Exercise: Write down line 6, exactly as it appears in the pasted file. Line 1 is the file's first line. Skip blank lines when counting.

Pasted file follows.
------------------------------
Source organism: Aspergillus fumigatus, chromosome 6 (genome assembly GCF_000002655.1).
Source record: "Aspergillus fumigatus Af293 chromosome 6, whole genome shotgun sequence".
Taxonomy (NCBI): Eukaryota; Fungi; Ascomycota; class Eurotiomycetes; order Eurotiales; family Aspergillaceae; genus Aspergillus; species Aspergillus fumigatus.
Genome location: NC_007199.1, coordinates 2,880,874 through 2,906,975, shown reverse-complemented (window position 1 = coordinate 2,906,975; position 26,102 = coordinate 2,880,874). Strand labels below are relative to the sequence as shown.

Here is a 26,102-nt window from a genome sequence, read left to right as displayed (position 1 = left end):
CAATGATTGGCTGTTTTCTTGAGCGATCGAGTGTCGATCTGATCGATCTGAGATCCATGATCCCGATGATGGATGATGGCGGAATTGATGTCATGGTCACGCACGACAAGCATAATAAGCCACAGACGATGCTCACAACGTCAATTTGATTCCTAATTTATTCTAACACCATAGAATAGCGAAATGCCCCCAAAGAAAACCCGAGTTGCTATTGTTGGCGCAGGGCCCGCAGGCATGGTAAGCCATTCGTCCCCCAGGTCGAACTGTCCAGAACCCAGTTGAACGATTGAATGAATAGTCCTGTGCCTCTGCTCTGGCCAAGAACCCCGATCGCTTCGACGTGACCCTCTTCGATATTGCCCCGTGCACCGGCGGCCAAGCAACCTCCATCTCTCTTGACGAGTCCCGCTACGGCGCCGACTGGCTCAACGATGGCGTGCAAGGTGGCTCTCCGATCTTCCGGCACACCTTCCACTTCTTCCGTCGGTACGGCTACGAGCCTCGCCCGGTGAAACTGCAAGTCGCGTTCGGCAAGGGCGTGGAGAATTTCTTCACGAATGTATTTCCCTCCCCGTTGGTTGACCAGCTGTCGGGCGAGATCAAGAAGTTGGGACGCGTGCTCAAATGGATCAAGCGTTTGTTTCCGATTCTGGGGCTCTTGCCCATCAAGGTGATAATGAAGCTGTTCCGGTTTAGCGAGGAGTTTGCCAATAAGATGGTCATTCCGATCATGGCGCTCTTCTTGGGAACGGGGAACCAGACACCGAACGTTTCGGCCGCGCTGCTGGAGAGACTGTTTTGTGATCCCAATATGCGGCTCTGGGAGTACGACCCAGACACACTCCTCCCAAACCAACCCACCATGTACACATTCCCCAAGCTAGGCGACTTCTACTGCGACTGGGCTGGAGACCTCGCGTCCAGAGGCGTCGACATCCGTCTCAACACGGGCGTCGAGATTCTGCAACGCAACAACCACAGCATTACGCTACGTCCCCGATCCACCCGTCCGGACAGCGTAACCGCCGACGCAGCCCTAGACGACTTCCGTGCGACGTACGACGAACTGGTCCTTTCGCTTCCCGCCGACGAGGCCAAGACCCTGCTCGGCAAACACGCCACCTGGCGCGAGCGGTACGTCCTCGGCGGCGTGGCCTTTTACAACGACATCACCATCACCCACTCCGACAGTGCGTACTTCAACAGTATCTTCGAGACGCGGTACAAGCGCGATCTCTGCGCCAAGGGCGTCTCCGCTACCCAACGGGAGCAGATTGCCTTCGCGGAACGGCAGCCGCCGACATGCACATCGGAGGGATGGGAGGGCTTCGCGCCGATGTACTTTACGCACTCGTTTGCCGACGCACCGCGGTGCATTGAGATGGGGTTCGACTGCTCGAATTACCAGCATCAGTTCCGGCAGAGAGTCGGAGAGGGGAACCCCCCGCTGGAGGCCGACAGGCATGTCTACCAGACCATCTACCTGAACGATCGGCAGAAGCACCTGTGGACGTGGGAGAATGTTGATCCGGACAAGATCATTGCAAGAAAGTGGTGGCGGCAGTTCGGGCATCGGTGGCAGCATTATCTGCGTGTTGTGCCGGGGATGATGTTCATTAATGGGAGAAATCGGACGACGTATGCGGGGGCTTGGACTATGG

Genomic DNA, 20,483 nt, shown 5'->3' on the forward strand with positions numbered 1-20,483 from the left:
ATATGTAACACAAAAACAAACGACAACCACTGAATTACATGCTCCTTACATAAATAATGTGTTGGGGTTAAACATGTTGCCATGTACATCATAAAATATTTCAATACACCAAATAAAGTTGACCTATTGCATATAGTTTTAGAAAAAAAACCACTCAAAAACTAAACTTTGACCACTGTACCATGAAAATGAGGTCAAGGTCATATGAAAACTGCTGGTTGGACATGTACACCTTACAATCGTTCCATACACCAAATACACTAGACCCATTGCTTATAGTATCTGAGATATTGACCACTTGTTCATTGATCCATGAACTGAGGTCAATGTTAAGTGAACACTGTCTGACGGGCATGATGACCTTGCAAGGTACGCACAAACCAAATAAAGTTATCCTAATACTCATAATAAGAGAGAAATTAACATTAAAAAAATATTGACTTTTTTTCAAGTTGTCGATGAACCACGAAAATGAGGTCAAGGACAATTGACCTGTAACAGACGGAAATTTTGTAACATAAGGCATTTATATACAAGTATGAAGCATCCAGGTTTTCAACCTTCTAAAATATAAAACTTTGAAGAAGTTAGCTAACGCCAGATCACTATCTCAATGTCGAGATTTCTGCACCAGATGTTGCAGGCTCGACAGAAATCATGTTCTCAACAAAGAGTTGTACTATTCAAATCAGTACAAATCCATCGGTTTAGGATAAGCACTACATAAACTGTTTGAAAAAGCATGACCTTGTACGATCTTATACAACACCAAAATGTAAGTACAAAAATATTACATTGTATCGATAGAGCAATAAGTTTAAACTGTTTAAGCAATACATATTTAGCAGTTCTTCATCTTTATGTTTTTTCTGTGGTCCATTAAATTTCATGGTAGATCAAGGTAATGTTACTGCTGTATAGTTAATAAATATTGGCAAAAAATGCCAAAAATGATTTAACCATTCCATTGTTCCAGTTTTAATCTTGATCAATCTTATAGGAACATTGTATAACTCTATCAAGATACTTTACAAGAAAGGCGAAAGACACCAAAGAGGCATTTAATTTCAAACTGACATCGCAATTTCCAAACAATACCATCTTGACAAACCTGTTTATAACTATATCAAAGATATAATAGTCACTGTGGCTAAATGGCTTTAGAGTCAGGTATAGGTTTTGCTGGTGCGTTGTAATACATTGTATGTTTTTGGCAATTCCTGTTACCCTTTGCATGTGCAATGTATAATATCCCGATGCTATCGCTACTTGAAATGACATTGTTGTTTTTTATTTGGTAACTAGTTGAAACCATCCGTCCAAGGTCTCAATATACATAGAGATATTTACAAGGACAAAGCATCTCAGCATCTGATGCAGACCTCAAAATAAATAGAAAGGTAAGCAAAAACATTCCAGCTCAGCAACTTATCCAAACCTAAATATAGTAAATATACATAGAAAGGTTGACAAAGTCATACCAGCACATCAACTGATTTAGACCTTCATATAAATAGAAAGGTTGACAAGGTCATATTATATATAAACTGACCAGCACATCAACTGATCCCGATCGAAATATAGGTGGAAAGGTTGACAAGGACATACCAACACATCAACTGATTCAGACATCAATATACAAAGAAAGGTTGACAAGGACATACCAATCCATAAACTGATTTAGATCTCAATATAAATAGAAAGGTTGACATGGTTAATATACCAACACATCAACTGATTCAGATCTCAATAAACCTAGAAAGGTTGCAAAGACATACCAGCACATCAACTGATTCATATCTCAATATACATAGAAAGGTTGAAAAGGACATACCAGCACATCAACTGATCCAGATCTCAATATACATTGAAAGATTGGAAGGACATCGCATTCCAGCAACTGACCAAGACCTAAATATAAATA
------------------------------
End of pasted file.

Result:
CAATGATTGGCTGTTTTCTTGAGCGATCGAGTGTCGATCTGATCGATCTGAGATCCATGATCCCGATGATGGATGATGGCGGAATTGATGTCATGGTCACGCACGACAAGCATAATAAGCCACAGACGATGCTCACAACGTCAATTTGATTCCTAATTTATTCTAACACCATAGAATAGCGAAATGCCCCCAAAGAAAACCCGAGTTGCTATTGTTGGCGCAGGGCCCGCAGGCATGGTAAGCCATTCGTCCCCCAGGTCGAACTGTCCAGAACCCAGTTGAACGATTGAATGAATAGTCCTGTGCCTCTGCTCTGGCCAAGAACCCCGATCGCTTCGACGTGACCCTCTTCGATATTGCCCCGTGCACCGGCGGCCAAGCAACCTCCATCTCTCTTGACGAGTCCCGCTACGGCGCCGACTGGCTCAACGATGGCGTGCAAGGTGGCTCTCCGATCTTCCGGCACACCTTCCACTTCTTCCGTCGGTACGGCTACGAGCCTCGCCCGGTGAAACTGCAAGTCGCGTTCGGCAAGGGCGTGGAGAATTTCTTCACGAATGTATTTCCCTCCCCGTTGGTTGACCAGCTGTCGGGCGAGATCAAGAAGTTGGGACGCGTGCTCAAATGGATCAAGCGTTTGTTTCCGATTCTGGGGCTCTTGCCCATCAAGGTGATAATGAAGCTGTTCCGGTTTAGCGAGGAGTTTGCCAATAAGATGGTCATTCCGATCATGGCGCTCTTCTTGGGAACGGGGAACCAGACACCGAACGTTTCGGCCGCGCTGCTGGAGAGACTGTTTTGTGATCCCAATATGCGGCTCTGGGAGTACGACCCAGACACACTCCTCCCAAACCAACCCACCATGTACACATTCCCCAAGCTAGGCGACTTCTACTGCGACTGGGCTGGAGACCTCGCGTCCAGAGGCGTCGACATCCGTCTCAACACGGGCGTCGAGATTCTGCAACGCAACAACCACAGCATTACGCTACGTCCCCGATCCACCCGTCCGGACAGCGTAACCGCCGACGCAGCCCTAGACGACTTCCGTGCGACGTACGACGAACTGGTCCTTTCGCTTCCCGCCGACGAGGCCAAGACCCTGCTCGGCAAACACGCCACCTGGCGCGAGCGGTACGTCCTCGGCGGCGTGGCCTTTTACAACGACATCACCATCACCCACTCCGACAGTGCGTACTTCAACAGTATCTTCGAGACGCGGTACAAGCGCGATCTCTGCGCCAAGGGCGTCTCCGCTACCCAACGGGAGCAGATTGCCTTCGCGGAACGGCAGCCGCCGACATGCACATCGGAGGGATGGGAGGGCTTCGCGCCGATGTACTTTACGCACTCGTTTGCCGACGCACCGCGGTGCATTGAGATGGGGTTCGACTGCTCGAATTACCAGCATCAGTTCCGGCAGAGAGTCGGAGAGGGGAACCCCCCGCTGGAGGCCGACAGGCATGTCTACCAGACCATCTACCTGAACGATCGGCAGAAGCACCTGTGGACGTGGGAGAATGTTGATCCGGACAAGATCATTGCAAGAAAGTGGTGGCGGCAGTTCGGGCATCGGTGGCAGCATTATCTGCGTGTTGTGCCGGGGATGATGTTCATTAATGGGAGAAATCGGACGACGTATGCGGGGGCTTGGACTATGG